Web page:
cheers, catmint

  7. Great post, Catmint. Fabulous videos. They are magnificent birds, those Bowerbirds. I too have a lot of reservations about zoos and circuses that still have trained animals. I refuse to go to either!

    We have a sanctuary just down the road, but I still feel sorry for the animals because they still have humans tramping around every day gawking at them.

    We're lucky that we live in a spot where we can still see animals living as they should, even if sometimes they're actually trying to do that in a spot where we happen to live. I do not feed any of the creatures that wander around or fly around here. I don't like the idea of them becoming dependent of us for food.

  8. How absolutely lovely, Catmint. Healesville has been one of my favourite places since I was very small.
    Have you seen/heard David Attenborough's amazing recording of a Lyre-bird?

  9. I'm with you on the feeling that animals should not be entertainment but zoos have come a long way since the 60s and 70s and even the 80s. They are quite natural and teach us humans an awful lot about animals so we can be more understanding and empathetic towards them. I loved the sound of the birds in the first video. This was a great learning experience for me too. P.S. We went to Busch Gardens this past summer and my son's favorite part of the whole park was feeding the kangaroos. They are most neat. The orphans too cute!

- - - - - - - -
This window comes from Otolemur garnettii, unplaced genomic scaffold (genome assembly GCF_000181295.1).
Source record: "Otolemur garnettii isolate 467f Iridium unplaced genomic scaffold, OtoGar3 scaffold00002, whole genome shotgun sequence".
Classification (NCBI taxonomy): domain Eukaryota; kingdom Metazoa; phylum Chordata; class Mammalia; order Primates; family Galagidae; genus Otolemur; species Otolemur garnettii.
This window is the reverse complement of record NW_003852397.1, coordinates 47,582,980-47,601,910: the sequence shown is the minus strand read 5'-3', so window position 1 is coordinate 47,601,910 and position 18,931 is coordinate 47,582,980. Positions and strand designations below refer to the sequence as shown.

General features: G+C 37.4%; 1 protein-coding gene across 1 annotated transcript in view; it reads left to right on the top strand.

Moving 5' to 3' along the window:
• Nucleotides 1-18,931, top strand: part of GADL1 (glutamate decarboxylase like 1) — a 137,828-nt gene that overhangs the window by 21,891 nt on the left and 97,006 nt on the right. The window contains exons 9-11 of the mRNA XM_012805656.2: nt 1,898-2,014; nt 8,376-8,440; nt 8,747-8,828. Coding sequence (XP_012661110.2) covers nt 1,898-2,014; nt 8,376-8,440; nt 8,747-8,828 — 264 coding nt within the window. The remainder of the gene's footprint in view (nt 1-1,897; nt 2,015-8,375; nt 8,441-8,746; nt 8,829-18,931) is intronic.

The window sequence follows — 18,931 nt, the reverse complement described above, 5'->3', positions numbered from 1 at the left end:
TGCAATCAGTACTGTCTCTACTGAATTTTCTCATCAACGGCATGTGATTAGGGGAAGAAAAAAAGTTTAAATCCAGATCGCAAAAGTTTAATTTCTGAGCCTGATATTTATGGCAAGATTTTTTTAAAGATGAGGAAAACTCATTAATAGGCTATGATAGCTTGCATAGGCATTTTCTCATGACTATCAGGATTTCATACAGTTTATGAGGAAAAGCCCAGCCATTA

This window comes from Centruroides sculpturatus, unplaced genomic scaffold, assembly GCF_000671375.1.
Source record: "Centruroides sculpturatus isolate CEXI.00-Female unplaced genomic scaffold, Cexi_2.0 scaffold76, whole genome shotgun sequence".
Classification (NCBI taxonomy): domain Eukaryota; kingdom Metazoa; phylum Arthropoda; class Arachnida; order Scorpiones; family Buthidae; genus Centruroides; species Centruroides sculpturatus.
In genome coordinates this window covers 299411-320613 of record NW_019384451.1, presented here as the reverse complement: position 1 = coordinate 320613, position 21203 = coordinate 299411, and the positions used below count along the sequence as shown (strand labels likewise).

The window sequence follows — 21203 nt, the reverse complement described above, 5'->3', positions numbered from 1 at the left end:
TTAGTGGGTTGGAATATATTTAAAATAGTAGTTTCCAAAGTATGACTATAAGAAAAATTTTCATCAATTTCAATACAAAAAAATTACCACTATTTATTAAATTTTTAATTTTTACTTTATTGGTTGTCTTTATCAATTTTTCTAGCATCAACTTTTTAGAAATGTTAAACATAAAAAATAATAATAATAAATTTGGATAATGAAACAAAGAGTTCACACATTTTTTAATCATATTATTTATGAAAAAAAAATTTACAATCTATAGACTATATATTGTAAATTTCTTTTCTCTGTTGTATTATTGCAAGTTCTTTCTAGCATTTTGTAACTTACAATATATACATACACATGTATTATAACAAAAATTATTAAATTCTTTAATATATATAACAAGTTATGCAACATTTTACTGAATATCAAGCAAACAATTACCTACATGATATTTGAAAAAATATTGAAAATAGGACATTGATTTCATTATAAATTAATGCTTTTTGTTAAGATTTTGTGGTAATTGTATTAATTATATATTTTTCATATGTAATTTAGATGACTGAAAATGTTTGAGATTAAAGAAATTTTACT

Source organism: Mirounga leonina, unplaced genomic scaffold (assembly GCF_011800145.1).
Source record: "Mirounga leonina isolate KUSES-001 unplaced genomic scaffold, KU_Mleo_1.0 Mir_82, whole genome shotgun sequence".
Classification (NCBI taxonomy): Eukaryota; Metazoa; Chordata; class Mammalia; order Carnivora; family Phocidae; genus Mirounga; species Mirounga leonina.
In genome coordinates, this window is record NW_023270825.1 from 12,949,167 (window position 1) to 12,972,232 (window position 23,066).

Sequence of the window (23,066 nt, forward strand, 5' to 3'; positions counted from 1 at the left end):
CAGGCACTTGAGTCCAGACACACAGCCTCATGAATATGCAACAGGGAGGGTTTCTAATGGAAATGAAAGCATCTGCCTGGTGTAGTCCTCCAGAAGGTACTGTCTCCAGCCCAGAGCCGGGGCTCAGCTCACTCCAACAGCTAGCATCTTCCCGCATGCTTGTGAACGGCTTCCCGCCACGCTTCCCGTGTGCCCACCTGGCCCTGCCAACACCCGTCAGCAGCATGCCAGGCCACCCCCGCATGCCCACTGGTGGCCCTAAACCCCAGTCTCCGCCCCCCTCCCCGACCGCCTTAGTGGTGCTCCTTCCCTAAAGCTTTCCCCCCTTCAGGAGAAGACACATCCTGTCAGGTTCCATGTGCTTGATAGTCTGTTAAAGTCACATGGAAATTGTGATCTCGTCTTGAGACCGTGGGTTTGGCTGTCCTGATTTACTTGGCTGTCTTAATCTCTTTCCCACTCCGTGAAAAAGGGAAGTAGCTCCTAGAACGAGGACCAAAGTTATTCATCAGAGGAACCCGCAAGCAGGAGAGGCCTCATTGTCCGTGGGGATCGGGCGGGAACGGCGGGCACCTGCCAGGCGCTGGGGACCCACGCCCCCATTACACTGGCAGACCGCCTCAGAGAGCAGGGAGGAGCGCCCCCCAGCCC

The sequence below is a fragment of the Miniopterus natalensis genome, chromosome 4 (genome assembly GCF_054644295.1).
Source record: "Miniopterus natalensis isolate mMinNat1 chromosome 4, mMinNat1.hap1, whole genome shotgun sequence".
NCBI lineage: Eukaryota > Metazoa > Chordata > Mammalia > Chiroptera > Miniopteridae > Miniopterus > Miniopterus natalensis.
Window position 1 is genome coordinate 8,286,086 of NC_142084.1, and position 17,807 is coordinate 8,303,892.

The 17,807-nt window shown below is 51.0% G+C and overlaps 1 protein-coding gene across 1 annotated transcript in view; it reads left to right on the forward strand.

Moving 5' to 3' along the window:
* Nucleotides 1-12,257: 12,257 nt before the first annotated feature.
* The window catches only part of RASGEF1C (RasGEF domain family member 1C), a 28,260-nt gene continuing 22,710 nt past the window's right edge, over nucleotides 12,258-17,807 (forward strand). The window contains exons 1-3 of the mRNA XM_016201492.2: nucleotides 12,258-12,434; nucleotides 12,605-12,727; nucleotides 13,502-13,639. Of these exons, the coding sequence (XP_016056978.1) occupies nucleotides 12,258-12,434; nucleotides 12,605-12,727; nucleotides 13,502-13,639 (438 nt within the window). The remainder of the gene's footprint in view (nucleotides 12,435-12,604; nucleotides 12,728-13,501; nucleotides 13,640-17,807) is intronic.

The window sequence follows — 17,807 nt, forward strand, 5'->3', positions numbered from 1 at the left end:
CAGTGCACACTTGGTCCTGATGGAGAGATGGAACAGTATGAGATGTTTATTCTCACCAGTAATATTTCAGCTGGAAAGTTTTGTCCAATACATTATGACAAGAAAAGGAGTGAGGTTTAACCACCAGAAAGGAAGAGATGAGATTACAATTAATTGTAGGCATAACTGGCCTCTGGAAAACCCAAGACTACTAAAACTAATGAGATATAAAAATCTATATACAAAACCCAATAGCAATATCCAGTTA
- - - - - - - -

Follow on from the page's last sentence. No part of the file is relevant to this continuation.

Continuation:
10. I agree with you about zoos in general, havn't been to one since my children were tiny. I think for them to survive these days they have to go down the environmental/educational route, breeding endangered animals to put them back into the wild.
    Lovely photos of the babies, some staff are very dedicated.

  11. Thanks Catmint
    Got to see your Bowerbird video, Very nice. Such a busy bird, building, tidying up the Bower, etc.
    Thought the Wonga Pigeon walking by was very funny. It was not impressed by the Bower at all.

  12. Zoos and menageries were very different places when I was young back in the 50s and 60s. What you show us today is a pleasure to see. I have a picture of your garden which I would like to add to my (Your Gardens) page along with a link to your blog. If you want it removed I will understand.

  13. BTW We do also have African Monarchs, but I am ashamed to admit I'm still trying to ID one.

  14. I guess sanctuary helps to raise orphans. There are sanctuaries for orphan for orang utan in Borneo as they are usually victim of logging or new open plantations.

  15. I also feel the same way about zoos and am really only comfortable with the Washington Zoo since they do so much education and outreach.

    Healesville sounds great - and baby animals, awwwwww!

  16. dear Bernie, you are lucky to live with wild animals. I don't feed birds either, just try and make sure there's fresh water.

    Dear Faisal, I haven't seen the David attenborough - i will google it as soon as I've finished these replies to helpful comments like yours.

    Hi Tina, it's funny that your son loved the kangaroos best. They must seem very exotic from such a long way from Australia.

    Dear Pauline, thx for the comment.

    Dear Denis, glad you liked the bowerbird video. i agree, there is something comical about the Wonga busily waddling along.

    Dear Alastair, I'm so pleased you liked the post. I'm honoured to have a link ton your blog.

    Dear Diana, identifying insects is a whole complicated thing - I'm concentrating on learning to identify plants first.

    Dear Diana, I went to Borneo and visited that sanctuary for orang utans. It's very sad that their environment is being destroyed.

    Dear Wendy, yes those babies are so-o-o cute. (I hope your dog - baby is doing OK)

    cheers, catmint